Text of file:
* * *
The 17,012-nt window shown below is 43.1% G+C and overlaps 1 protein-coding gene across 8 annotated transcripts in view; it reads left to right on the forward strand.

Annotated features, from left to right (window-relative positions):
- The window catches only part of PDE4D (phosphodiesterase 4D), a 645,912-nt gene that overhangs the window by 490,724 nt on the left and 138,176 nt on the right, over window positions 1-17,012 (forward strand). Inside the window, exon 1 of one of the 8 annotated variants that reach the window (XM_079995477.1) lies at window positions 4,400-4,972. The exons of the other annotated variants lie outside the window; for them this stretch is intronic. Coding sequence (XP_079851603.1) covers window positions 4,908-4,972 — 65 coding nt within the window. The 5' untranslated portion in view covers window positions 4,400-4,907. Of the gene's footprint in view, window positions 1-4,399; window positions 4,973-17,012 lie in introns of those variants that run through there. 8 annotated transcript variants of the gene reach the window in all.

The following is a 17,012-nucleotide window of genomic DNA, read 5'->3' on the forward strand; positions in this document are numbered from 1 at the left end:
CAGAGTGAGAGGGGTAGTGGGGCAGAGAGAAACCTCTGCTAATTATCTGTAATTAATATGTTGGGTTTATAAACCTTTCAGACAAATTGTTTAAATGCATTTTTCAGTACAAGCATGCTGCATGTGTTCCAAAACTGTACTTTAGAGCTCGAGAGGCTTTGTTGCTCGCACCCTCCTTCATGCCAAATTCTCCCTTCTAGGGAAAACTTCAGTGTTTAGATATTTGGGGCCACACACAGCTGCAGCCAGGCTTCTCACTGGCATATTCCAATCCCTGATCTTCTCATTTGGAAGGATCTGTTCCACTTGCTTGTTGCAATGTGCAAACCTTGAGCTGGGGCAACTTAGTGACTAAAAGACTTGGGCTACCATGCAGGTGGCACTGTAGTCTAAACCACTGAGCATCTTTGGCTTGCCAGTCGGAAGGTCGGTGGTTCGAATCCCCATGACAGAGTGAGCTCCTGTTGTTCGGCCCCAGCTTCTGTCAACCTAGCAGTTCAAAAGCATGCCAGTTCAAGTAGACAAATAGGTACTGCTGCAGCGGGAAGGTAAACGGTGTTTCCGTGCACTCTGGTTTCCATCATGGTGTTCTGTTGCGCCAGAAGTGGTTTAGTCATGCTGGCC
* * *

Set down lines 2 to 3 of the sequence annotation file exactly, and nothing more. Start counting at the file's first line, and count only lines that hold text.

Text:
Annotated features, from left to right (window-relative positions):
- The window catches only part of PDE4D (phosphodiesterase 4D), a 645,912-nt gene that overhangs the window by 490,724 nt on the left and 138,176 nt on the right, over window positions 1-17,012 (forward strand). Inside the window, exon 1 of one of the 8 annotated variants that reach the window (XM_079995477.1) lies at window positions 4,400-4,972. The exons of the other annotated variants lie outside the window; for them this stretch is intronic. Coding sequence (XP_079851603.1) covers window positions 4,908-4,972 — 65 coding nt within the window. The 5' untranslated portion in view covers window positions 4,400-4,907. Of the gene's footprint in view, window positions 1-4,399; window positions 4,973-17,012 lie in introns of those variants that run through there. 8 annotated transcript variants of the gene reach the window in all.